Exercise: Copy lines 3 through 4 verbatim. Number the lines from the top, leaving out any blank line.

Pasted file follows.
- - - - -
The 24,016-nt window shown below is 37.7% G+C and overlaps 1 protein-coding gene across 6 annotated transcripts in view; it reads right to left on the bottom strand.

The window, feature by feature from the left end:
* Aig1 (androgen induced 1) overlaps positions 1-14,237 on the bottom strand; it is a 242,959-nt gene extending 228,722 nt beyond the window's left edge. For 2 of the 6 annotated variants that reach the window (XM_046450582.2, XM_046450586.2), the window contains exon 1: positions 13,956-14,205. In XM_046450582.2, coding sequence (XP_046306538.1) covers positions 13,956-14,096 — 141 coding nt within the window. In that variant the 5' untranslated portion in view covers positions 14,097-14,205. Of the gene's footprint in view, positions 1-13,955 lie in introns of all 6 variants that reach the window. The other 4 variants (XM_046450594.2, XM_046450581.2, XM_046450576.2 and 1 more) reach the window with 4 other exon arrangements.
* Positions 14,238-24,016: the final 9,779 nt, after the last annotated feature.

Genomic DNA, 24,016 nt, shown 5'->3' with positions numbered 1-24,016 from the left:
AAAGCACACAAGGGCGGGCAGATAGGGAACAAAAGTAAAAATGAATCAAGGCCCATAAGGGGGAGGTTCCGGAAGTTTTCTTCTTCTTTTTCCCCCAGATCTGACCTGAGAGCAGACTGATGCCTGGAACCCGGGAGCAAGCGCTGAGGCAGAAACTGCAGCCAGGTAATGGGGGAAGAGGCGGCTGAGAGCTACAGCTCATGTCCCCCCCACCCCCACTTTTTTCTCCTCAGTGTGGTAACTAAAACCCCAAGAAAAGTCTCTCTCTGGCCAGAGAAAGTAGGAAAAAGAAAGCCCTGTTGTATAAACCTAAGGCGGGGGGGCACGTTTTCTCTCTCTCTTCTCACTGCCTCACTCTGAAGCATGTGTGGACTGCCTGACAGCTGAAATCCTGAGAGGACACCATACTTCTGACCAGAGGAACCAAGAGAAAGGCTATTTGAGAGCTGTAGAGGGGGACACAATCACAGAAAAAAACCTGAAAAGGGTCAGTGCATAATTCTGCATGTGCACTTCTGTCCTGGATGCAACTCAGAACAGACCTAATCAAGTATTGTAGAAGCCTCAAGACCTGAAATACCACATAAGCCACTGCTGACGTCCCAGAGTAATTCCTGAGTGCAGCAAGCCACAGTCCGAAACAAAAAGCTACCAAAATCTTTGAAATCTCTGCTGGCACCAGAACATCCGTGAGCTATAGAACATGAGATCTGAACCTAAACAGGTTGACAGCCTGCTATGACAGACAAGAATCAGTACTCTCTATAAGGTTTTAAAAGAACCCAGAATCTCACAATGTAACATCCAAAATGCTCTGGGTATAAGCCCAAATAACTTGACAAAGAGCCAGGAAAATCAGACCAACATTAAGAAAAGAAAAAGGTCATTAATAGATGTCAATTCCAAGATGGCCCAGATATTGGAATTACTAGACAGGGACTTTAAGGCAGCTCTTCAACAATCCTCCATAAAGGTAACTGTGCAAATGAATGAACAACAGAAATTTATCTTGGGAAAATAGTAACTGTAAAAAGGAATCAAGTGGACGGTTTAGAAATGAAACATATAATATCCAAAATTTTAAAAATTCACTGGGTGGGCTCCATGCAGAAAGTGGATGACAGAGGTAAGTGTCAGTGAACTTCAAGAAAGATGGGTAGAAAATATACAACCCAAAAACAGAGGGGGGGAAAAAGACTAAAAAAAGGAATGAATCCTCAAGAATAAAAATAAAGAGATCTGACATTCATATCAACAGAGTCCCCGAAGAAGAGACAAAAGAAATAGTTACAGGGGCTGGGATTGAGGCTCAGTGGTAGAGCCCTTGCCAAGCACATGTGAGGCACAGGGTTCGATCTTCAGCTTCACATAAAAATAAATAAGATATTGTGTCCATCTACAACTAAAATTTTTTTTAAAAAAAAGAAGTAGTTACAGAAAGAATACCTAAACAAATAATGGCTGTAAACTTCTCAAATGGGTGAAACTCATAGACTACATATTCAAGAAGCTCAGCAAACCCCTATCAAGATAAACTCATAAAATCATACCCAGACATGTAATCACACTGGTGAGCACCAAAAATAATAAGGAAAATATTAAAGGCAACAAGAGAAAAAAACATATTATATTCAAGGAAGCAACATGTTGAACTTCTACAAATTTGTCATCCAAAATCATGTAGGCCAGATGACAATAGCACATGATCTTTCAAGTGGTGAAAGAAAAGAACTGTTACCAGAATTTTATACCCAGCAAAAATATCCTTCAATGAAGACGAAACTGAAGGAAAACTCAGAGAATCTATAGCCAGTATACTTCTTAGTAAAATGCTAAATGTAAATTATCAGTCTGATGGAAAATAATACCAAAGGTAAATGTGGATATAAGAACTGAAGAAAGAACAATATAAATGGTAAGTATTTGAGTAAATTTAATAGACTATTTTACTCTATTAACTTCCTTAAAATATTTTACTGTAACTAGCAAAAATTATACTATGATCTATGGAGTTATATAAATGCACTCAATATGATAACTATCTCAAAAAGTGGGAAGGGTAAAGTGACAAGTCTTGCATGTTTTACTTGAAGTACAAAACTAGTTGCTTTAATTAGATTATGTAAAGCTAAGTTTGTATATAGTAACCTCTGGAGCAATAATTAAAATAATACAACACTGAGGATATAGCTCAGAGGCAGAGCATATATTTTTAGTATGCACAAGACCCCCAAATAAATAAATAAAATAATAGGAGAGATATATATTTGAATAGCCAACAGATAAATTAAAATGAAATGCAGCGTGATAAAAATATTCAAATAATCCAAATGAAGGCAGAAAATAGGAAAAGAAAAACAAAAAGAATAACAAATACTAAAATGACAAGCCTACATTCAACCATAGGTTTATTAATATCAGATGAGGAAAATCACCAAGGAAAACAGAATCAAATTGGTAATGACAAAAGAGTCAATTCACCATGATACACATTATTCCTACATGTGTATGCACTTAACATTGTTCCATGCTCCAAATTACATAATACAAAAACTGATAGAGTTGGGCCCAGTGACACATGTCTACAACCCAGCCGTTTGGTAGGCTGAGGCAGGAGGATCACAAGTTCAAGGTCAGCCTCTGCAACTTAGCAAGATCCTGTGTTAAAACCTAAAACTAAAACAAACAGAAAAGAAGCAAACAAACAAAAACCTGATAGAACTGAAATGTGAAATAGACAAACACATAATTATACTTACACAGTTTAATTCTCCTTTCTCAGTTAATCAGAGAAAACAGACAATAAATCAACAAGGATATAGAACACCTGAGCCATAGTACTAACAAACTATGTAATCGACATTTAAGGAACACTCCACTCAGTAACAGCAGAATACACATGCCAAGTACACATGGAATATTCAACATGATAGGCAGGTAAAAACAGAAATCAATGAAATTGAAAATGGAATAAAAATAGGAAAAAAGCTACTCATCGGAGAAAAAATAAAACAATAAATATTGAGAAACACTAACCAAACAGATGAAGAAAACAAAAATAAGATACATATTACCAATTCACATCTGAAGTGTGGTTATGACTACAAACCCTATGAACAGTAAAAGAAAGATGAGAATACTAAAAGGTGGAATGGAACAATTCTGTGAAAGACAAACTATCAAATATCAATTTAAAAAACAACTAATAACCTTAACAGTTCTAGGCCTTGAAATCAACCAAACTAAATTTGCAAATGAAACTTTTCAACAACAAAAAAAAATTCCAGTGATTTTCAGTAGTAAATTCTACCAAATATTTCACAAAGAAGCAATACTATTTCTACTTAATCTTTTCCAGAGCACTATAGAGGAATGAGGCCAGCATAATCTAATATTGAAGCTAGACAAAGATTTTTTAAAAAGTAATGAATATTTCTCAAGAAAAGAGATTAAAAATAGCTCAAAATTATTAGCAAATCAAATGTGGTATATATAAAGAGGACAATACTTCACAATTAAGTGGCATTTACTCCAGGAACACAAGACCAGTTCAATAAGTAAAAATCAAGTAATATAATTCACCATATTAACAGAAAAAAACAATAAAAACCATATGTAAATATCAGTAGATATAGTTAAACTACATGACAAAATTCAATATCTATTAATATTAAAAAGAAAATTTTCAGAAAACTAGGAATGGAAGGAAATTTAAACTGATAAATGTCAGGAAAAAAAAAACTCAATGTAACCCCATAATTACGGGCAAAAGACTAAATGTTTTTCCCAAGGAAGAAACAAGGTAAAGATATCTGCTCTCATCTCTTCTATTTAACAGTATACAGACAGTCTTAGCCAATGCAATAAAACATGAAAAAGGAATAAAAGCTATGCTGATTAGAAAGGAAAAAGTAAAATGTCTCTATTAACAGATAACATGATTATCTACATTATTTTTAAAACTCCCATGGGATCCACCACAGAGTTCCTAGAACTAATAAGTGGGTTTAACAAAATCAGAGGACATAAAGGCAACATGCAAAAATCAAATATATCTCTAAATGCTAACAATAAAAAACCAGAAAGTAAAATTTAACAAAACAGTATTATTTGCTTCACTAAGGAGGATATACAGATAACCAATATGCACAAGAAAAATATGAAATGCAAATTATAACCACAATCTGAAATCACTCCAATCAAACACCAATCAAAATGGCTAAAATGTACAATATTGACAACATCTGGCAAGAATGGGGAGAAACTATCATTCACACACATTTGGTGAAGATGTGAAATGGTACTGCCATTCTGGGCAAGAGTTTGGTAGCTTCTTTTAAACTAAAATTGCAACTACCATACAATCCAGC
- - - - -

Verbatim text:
* Aig1 (androgen induced 1) overlaps positions 1-14,237 on the bottom strand; it is a 242,959-nt gene extending 228,722 nt beyond the window's left edge. For 2 of the 6 annotated variants that reach the window (XM_046450582.2, XM_046450586.2), the window contains exon 1: positions 13,956-14,205. In XM_046450582.2, coding sequence (XP_046306538.1) covers positions 13,956-14,096 — 141 coding nt within the window. In that variant the 5' untranslated portion in view covers positions 14,097-14,205. Of the gene's footprint in view, positions 1-13,955 lie in introns of all 6 variants that reach the window. The other 4 variants (XM_046450594.2, XM_046450581.2, XM_046450576.2 and 1 more) reach the window with 4 other exon arrangements.
* Positions 14,238-24,016: the final 9,779 nt, after the last annotated feature.